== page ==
Step 4: Your PC will reboot and display an options menu. From the options menu, select Troubleshoot > Advanced options > Startup Settings > Restart.
Step 5: Your PC will reboot again, and you’ll see a list of options. To reboot with networking, press 5.
Step 6: Your PC will reboot into safe mode with networking. From here, test your internet connection. If it works, a background program may have been causing trouble with your internet connection.
Restart MacOS computers (with Apple processors) in Safe Mode:
Step 1: Shut down your computer.
Step 2: Hold down the power button until “Loading startup options” appears on the screen.
Step 3: Choose a volume.
Step 4: While holding the shift key, select “Continue in Safe Mode.”
Restart MacOS computers (with Intel processors) in Safe Mode:
Step 1: Restart your Mac and hold down the shift key as it boots up.
Step 2: Log in (you might have to log in twice).
Step 3: You should see a Safe Boot indicator in the menu bar.
Your networking cables are loose or damaged
The cables connecting your equipment to the internet can become loose over time, or they can be damaged after repeated stress. Look for tears, harsh twisting, kinking, pressure from furniture, and chew marks from pets.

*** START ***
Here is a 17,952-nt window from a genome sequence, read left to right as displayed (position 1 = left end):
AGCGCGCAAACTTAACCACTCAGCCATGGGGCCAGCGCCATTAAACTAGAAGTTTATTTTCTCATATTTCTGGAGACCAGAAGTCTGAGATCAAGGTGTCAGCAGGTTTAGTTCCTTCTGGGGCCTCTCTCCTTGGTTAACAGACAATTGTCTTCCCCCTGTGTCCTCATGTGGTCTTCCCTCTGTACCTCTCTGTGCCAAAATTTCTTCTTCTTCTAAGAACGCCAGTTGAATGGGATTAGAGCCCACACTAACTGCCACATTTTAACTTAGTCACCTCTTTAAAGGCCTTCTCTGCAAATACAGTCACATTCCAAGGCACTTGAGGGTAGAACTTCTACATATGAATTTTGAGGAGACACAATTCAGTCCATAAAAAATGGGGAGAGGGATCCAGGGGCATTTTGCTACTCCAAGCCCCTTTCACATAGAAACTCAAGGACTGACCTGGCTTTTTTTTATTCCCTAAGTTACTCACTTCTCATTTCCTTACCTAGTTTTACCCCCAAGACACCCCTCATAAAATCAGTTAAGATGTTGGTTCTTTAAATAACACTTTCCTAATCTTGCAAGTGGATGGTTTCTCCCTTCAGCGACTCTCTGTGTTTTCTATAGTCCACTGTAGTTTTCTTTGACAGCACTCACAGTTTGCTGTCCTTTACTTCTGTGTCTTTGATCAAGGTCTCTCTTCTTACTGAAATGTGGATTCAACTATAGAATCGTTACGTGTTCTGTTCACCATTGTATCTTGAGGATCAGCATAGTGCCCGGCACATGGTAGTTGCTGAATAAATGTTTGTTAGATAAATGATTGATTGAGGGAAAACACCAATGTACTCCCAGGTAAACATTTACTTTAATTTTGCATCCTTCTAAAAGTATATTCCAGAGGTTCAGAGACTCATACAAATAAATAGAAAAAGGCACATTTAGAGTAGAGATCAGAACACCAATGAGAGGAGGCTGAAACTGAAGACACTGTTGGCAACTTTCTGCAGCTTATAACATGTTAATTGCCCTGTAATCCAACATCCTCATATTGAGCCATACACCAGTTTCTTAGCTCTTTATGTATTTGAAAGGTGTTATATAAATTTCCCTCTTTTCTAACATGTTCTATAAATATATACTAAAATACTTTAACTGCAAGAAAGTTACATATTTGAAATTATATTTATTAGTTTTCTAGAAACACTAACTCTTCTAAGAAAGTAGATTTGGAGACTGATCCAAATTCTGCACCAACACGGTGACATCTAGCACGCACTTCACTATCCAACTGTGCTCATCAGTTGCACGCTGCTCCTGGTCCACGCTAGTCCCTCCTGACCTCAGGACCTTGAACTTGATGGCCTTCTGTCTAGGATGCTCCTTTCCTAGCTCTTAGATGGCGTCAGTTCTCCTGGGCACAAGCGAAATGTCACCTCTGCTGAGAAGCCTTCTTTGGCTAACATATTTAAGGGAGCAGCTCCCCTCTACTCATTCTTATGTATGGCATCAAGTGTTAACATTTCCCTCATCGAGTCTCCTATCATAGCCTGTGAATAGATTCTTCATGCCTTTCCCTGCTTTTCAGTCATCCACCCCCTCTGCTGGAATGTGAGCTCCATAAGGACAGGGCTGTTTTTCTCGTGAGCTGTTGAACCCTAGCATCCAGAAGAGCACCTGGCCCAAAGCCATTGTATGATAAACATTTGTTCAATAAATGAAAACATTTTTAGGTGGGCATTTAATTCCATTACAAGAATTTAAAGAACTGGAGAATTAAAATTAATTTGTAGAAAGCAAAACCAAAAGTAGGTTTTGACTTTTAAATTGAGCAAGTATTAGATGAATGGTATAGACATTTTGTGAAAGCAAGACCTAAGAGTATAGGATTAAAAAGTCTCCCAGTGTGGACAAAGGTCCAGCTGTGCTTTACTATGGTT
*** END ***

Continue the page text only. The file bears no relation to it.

First, check the line that connects to your modem or gateway (modem/router combo) from the wall outlet. For cable internet customers, look for a coaxial cable (the same kind used for cable TV). Other internet types use coaxial or Ethernet cables. Coaxial cable connections should be twisted hand tight to the back of the modem and the wall outlet. Ethernet cables should make an audible click when inserted in the socket on your equipment.
If you have a separate modem and router, check the Ethernet cable connecting them as well.
Author - Austin Aguirre
Austin worked as a broadband technician installing and troubleshooting countless home internet networks for some of the largest ISPs in the U.S. He became a freelance writer in 2020 specializing in software guides. After graduating with a BS in technical communication from Arizona State University, he joined the team at HighSpeedInternet.com where he focuses on home network improvement and troubleshooting.
Editor - Rebecca Lee Armstrong
Rebecca Lee Armstrong has more than six years of experience writing about tech and the internet, with a specialty in hands-on testing. She started writing tech product and service reviews while finishing her BFA in creative writing at the University of Evansville and has found her niche writing about home networking, routers, and internet access at HighSpeedInternet.com. Her work has also been featured on Top Ten Reviews, MacSources, Windows Central, Android Central, Best Company, TechnoFAQ, and iMore.